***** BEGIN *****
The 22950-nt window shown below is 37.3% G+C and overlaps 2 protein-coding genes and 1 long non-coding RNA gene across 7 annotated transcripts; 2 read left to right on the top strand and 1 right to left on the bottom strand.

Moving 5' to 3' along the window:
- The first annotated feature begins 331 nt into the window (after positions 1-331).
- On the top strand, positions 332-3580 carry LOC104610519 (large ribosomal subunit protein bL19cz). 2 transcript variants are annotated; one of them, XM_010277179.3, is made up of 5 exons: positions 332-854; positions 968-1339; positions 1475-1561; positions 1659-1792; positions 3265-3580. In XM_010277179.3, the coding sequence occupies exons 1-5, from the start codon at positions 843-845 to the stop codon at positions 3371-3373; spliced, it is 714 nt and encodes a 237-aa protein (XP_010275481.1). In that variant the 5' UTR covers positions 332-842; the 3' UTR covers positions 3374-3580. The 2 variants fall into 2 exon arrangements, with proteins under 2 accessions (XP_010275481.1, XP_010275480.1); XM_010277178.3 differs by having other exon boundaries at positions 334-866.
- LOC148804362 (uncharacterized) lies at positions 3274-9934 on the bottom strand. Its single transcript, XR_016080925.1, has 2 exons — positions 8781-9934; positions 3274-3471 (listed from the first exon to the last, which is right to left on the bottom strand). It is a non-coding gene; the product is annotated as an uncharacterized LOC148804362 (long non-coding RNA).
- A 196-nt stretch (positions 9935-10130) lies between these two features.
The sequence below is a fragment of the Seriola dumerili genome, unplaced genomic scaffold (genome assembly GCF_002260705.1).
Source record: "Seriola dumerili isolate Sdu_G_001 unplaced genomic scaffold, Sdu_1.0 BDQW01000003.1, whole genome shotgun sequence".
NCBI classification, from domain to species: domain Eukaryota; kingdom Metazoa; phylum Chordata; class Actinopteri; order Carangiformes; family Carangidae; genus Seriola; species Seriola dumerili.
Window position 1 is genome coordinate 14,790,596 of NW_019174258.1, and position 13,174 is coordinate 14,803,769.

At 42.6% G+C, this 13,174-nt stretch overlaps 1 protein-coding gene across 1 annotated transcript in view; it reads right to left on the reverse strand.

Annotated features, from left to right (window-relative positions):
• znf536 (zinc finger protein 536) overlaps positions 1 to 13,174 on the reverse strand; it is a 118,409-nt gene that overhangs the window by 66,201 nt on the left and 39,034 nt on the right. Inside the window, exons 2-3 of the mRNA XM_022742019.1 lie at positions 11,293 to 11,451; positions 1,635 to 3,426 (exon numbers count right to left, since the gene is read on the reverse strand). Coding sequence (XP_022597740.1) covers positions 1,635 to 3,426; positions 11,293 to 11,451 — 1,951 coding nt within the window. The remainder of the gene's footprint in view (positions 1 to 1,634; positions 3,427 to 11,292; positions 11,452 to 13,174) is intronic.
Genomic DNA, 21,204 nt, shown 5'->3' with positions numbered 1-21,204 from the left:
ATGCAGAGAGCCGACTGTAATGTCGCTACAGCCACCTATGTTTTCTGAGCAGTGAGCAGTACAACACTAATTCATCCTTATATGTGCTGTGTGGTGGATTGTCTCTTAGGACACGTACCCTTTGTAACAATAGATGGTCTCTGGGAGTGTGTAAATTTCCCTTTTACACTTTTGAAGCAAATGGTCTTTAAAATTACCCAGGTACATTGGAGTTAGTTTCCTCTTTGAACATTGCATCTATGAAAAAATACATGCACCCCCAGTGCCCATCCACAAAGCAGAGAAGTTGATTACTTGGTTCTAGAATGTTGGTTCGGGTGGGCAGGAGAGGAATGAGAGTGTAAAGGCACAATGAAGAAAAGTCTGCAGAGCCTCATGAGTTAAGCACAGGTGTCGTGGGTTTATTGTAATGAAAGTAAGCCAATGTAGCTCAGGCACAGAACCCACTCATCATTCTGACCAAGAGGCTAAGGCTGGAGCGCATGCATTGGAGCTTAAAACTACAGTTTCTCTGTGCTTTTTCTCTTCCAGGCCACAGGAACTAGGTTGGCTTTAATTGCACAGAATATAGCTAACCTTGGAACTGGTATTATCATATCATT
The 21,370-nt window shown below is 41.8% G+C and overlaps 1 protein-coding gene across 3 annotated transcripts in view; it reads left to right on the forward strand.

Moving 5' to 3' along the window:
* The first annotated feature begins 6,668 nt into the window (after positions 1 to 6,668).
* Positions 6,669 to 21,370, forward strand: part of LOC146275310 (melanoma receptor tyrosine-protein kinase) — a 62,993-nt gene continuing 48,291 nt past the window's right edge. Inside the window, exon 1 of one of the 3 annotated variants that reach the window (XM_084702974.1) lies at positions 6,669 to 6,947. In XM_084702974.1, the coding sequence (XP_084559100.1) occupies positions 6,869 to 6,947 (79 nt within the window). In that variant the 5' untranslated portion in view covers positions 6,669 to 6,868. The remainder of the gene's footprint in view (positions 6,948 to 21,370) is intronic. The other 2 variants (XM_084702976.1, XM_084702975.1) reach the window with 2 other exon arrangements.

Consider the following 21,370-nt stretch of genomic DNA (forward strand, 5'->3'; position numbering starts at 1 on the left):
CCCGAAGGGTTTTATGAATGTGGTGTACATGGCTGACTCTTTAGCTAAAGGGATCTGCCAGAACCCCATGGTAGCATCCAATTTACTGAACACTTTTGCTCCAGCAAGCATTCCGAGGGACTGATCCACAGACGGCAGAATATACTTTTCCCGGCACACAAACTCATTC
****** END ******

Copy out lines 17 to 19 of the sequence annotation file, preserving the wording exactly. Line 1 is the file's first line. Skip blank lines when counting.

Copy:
Moving 5' to 3' along the window:
* The first annotated feature begins 6,668 nt into the window (after positions 1 to 6,668).
* Positions 6,669 to 21,370, forward strand: part of LOC146275310 (melanoma receptor tyrosine-protein kinase) — a 62,993-nt gene continuing 48,291 nt past the window's right edge. Inside the window, exon 1 of one of the 3 annotated variants that reach the window (XM_084702974.1) lies at positions 6,669 to 6,947. In XM_084702974.1, the coding sequence (XP_084559100.1) occupies positions 6,869 to 6,947 (79 nt within the window). In that variant the 5' untranslated portion in view covers positions 6,669 to 6,868. The remainder of the gene's footprint in view (positions 6,948 to 21,370) is intronic. The other 2 variants (XM_084702976.1, XM_084702975.1) reach the window with 2 other exon arrangements.